Taking a Knee for Arnold Schoenberg

Happy 2013, dear readers!  I know I’m due for a post that wraps up the Autumn semester—a piece of reflection and lexical repose—but the truth is I’ve been a bit distracted.  For most teachers (and students too, for that matter!) breaks are just as much a time to consider the successes of the semester past and recharge batteries for the work ahead.  But not for me.  At least, not this time. You see, for the past few weeks I have been immersed with a project about which I have been excited for quite some time (years, perhaps even a decade).

It surely comes as little surprise to learn that I’m working on a new piece of music.  After all, I’m a composer!  That’s what I do, right?  So then, would it surprise you to learn that the piece I’m so diligently and carefully working my way through right now was originally composed a century ago (105 years, to be exact)?

I know this is a blog about teaching.  I know this is a forum for open reflection.  And I know that I designed this space to be an opportunity for me to be transparent about my pedagogy, not wax philosophic about my scholarship.  However, I feel I would be doing myself and my students an injustice if I kept this project to myself, it’s just that much a part of who I am.  And so, indeed, I think it wise to avail myself of the opportunity to write a “Knee,” a blogging aberration, if you’ll allow.

 

Submitted for the approval of the Midnight Society, I call this blog post: Taking a Knee for Arnold Schoenberg.

I couldn't resist…

Choral conductors and musical enthusiasts: what is your initial reaction if I say the words Friede auf Erden to you?

If your reaction was either one of awe or a string of curse words uttered at your computer screen, then you and I are in good company.  If you didn’t have any reaction at all, especially if you don’t know the piece in question, don’t feel bad.  Few do, and even fewer understand it.  That’s because this little known work by Arnold Schoenberg is routinely skipped over by ensembles.  For one thing, it’s physically taxing: the vocal lines are unrelenting unlike any choral work ever composed.  For another, it’s hard to program: the text (by Conrad Ferdinand Meyer) is a secular poem on a sacred subject that contains imagery that many deem liturgically off-putting.  Mostly, Friede auf Erden (“Peace on Earth”) is skipped over because it’s difficult. Unimaginably, impossibly difficult.

The work is built on a tonal structure that seems classical enough: D-minor (um…sure, let’s call it that) becomes D-major.  Unfortunately, the former key is never firmly established and, indeed, no key is confirmed until the very end (and with a massive, tonal cadence).  Complex passages of atonal lines replace a traditional development.  No key equals no solfege, and that means intervals have to be learned slowly, carefully, and methodically.  That might not sound like a problem for the more capable ensembles, but this 10-minute musical behemoth is meant to be performed a cappella (without accompaniment).  How many choirs make a habit out of putting together lengthy, a tonal a cappella works? Still, the piece seems to coalesce around…something.  Even at its most complicated (I’m struggling to avoid the word “dissonant” for theoretic reasons that I won’t get into here), lines of remarkable beauty seem to emerge from the fires of instability before being consumed again by chaos.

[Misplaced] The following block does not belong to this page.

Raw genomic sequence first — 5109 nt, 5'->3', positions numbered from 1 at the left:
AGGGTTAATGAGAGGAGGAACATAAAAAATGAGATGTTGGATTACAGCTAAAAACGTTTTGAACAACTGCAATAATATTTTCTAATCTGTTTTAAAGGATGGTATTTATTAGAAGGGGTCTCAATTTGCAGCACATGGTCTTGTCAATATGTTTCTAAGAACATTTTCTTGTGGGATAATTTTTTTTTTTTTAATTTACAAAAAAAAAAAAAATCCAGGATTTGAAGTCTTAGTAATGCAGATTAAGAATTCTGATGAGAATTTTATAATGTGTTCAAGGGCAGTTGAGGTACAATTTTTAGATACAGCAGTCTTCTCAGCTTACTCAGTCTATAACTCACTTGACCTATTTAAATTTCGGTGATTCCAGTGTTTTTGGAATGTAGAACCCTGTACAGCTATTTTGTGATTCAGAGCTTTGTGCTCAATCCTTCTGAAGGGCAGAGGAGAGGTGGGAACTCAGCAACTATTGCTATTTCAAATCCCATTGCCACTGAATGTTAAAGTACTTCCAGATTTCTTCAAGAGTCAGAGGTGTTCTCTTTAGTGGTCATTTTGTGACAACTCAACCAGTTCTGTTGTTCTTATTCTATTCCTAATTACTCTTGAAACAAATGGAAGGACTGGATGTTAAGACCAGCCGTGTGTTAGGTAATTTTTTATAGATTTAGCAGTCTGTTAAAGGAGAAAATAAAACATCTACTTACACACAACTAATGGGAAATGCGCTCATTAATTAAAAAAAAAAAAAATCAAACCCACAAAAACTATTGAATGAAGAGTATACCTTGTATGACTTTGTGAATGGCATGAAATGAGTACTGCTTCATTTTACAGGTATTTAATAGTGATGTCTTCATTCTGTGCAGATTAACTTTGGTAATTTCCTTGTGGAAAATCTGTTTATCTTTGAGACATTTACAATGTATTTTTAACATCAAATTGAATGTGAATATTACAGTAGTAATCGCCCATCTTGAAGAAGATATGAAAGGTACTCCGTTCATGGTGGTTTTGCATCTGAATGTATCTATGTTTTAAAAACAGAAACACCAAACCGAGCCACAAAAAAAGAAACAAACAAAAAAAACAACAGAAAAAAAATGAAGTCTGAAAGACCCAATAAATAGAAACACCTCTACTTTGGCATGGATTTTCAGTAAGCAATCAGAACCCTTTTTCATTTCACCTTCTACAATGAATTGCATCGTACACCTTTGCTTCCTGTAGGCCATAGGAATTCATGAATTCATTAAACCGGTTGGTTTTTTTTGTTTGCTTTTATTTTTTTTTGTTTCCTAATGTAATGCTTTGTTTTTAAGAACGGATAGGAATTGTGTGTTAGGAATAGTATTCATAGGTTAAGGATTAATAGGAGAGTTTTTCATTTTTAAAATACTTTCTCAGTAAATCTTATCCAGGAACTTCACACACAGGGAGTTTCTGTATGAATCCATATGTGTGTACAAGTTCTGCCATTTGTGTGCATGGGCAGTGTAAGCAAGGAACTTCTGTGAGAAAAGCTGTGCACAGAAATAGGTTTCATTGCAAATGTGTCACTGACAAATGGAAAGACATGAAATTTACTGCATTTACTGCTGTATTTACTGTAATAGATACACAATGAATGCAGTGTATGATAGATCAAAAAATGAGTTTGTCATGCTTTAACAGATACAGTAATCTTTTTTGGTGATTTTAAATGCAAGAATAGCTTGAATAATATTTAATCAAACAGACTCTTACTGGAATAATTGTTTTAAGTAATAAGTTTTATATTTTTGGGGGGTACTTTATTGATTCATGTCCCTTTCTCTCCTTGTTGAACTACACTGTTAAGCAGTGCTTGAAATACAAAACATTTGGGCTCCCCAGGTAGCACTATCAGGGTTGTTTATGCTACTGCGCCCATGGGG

For me, this is Arnold Schoenberg’s great masterpiece.  Not his 12-tone system.  Not Pierrot Lunaire or Gurre-Lieder. Not even his treatise on harmony.  This story of grace and redemption, confusion giving way to clarity, and atonality succumbing to tonality (something quite profound for those of you who know anything about Schoenberg) at times reeks of Gustav Mahler, Schoenberg’s mentor who foresaw and feared tonality’s fate.

Too bad it’s almost impossible to perform.

Friede (to use the work’s nickname) calls for a choir of 40 in which each singer has near perfect pitch, the maturity to be sensitive with lines that seem to wander aimlessly, and the vocal stamina to attack blisteringly high notes without wavering, after pages and pages of chromatic leaps across and within the passagio.  I heard a college choir perform the work at a convention last year.  They received a standing ovation simply because because they survived to the end.  I was first to my feet.

Friede auf Erden was one of the last works performed and recorded by Joseph Flummerfelt and the Westminster Choir (it’s on the album, Heaven to Earth…as am I, for that matter!), not because he kept forgetting to perform it, but because it took him his entire life to put together just the right choir to attempt it, and almost as much time to mentally and spiritually reconcile the music itself.  That’s quite an admission for one of the great minds in the history of choral music.

Once I saw first-hand just how challenging Friede is to put together, I decided to rearrange the score – to make the work easier.  After all, I rationalized, Chanticleer’s Joseph Jennings reportedly did the piece in the style of a choral bell-choir: each singer performing only a few notes rather than vocal part as a whole (I don’t believe that story to be true, by the way, but I love the image it conjures).  And so I set out on a journey that would lead me through a master’s degree and culminate in a doctorate – my dissertation “Structural Analysis Through Ordered Harmony Transformations in the Early Works of Arnold Schoenberg” might as well have been titled “Blake Henson Struggles with ‘Friede auf Erden’ and Tries to Reconcile the Work Harmonically According to a System He Recently Invented for This Exact Purpose.”